aerial photography of buildings during daytime
This arti­cle is part 8 of 9 in the series The Honolulu Retribution

I drove back into the down­town area, intent on find­ing a men’s cloth­ing store where I could sup­ple­ment my wardrobe.  I spot­ted some like­ly prospects as I cruised the streets and was able to find an on-street park­ing spot nearby.

There were a cou­ple of nice stores that offered pos­si­bil­i­ties and, between the two of them, I pur­chased four more shirts, four pairs of trousers, six pairs of socks, some under­wear and a pair of shoes which were suit­able for casu­al or more for­mal wear.  Singleton’s charge account was get­ting a good workout.

It was now late after­noon.  I decid­ed to head back to the hotel and grab a nap until din­ner­time since I had got­ten to sleep late last night and had been awak­ened by the call from Raymond, after which it took me a good deal of time to get back to sleep.

I lay down on the bed ful­ly clothed and, with­in min­utes, had drift­ed off to sleep.  Apparently, I had been more tired than even I real­ized and I awoke about 6:30 for a quick show­er and a change of clothes. 

I decid­ed just to stroll along Kuhio and find some place to have din­ner. I set­tled on Chuck’s Cellar on Kaiulani, just off Kuhio. I had a real­ly great prime rib while lis­ten­ing to live music.

I fin­ished off the meal with one glass of Cabernet Sauvignon — but only one.  I want­ed a clear head for tonight.

By the time I left Chuck’s, it was 8:30.  I walked back to the hotel park­ing lot, retrieved my car, and drove to Kuahaka Street.

As I neared Trane’s house, I turned off the head­lights and pulled to a stop at the curb in front of his place.  With the head­lights off, I was less like­ly to draw atten­tion from inside when I stopped. Parking in front of his house would not stir the inter­est of some­one else quite as much as if I had parked in front of their house.

I sur­veyed the area briefly before exit­ing the car and walk­ing as casu­al­ly as I could muster to the front door.

I had the small pres­sur­ized con­tain­er of pep­per spray con­cealed in my hand just in case, and the dag­ger was snug in its sheath, which I had secured to the right side of my calf with two strips of vel­cro I had pur­chased at the fab­ric shop. The knife was upside down on my leg so that it could be with­drawn down­ward, a much eas­i­er extrac­tion than if I should attempt to remove it in an upward direc­tion, and there was no hint of it under the leg of my trousers.

Before ring­ing the bell, I reached up under the wall-hung light fix­ture and unscrewed the light bulb slight­ly.  I did­n’t want Trane to switch on the light before open­ing the door and see me stand­ing there.

I heard the soft chime inside as I pushed the bell but­ton and short­ly dis­cerned foot­steps of some­one approach­ing the door from the inside as I read­ied myself to dis­pense the pep­per spray if necessary.

The door opened, and I guess Trane could not see me clear­ly as all he said was, “Yes, can I help you?”

“Yes, I expect you can,” was my reply, and I heard a light gasp as Trane rec­og­nized my voice and the light from inside illu­mi­nat­ed my features.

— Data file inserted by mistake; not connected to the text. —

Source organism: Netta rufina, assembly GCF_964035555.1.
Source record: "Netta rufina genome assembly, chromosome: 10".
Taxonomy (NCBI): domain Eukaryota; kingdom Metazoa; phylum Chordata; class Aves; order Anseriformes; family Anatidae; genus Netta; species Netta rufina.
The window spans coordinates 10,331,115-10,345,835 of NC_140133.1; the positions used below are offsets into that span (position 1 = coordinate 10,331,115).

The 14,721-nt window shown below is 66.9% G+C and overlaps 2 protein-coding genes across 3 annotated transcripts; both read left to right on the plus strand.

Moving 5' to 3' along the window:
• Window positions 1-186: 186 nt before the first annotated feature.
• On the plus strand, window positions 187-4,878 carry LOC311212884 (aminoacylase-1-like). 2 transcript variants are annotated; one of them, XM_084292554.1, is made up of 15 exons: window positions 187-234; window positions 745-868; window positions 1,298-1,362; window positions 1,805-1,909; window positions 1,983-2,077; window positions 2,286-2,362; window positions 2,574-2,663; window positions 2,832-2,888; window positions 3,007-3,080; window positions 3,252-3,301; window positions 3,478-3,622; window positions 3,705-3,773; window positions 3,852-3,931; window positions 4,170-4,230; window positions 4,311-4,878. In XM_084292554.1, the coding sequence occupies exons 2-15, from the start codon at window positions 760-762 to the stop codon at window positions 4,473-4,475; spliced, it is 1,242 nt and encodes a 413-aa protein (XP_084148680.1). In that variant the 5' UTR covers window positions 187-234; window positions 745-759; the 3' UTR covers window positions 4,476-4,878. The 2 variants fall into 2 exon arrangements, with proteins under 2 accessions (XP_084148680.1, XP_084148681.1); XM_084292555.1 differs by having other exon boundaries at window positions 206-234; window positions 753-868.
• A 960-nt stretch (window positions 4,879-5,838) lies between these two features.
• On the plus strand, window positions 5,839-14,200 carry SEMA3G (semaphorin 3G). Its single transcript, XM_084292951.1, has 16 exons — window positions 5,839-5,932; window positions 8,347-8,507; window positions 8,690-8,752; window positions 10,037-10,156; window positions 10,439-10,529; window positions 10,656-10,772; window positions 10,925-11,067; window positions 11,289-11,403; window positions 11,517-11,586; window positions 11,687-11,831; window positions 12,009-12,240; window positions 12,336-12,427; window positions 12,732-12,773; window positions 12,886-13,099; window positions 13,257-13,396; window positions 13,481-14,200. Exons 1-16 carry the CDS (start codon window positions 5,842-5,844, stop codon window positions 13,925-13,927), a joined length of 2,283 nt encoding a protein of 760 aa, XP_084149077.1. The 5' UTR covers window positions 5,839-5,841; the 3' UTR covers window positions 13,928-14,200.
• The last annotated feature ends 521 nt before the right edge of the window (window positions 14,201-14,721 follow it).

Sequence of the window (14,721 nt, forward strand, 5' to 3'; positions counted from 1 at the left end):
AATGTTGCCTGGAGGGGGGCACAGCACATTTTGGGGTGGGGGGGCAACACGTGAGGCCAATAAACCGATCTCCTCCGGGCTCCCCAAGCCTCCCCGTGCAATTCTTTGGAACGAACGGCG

“Michael.  Is it real­ly you?”  The sur­prise was evi­dent in his voice, and he put one hand on the door frame as if to steady himself.

“Yes, it’s me, L.T.  I expect you’re sur­prised to see me.”  I was poised to rush through the door and throw my weight against him, but he made no defen­sive moves.  He was not react­ing like some­one who believed he had killed some­one and was now con­fronting him… or his ghost.

“Michael, for God’s sake, come in.  I thought you were dead.  Where have you been?  What the hell is going on?”

He was guid­ing me into the house, ques­tions com­ing rapid-fire. It was as if a long-lost broth­er had come home.

“I don’t under­stand, Michael.  I don’t under­stand any of this.”

“Don’t you?” I asked point­ed­ly.  We were now both in his liv­ing room, stand­ing and fac­ing one anoth­er.  I was busi­ly glanc­ing around, try­ing to ascer­tain if there were any weapons close at hand that he might go for.

“Maybe we’d bet­ter sit down, L.T.  There’s a lot of explain­ing that both of us have to do.”

I knew that, by sit­ting, I would be in a much bet­ter posi­tion to access my knife, and he would be delayed in get­ting to any weapon that may be hid­den near­by.  He sat in a lounge chair and I on a sofa at a right angle to him.  I was glad there was no cof­fee table in the arrange­ment as that would hin­der me should I need to move quickly.

“Okay, L.T., I’m not going to beat around the bush.  I nev­er board­ed flight 2620.  I got off the gang­way right before board­ing the plane because I had a fun­ny feel­ing, a feel­ing that maybe, just maybe, the plane was­n’t going to reach its des­ti­na­tion.  You seemed pret­ty dis­mayed about my rev­e­la­tion that I was think­ing about quit­ting the busi­ness, and I was wor­ried that retir­ing might not be an option for some­one like me.  My gut was telling me that you — or your employ­er — might think I knew too much to sim­ply walk away into the sunset.

“And I think sub­se­quent cir­cum­stances have proven me right.  After all, com­mer­cial planes don’t just blow up in mid-air and plum­met from the sky — not with­out some out­side influence.

“So tell me, what kind of bomb was it?  And does your con­science both­er you that a lot of inno­cent peo­ple died?”

Trane was try­ing hard to com­pose him­self.  He was incred­u­lous that I was accus­ing him of blow­ing up an air­lin­er and try­ing to kill me.

“No, Michael.  You’ve got it all wrong.  That’s not the way it was at all.  There was no bomb on that plane!”

  • Chuck Witt

    Chuck is a retired archi­tect, a for­mer news­pa­per colum­nist, and a life­long res­i­dent of Winchester.

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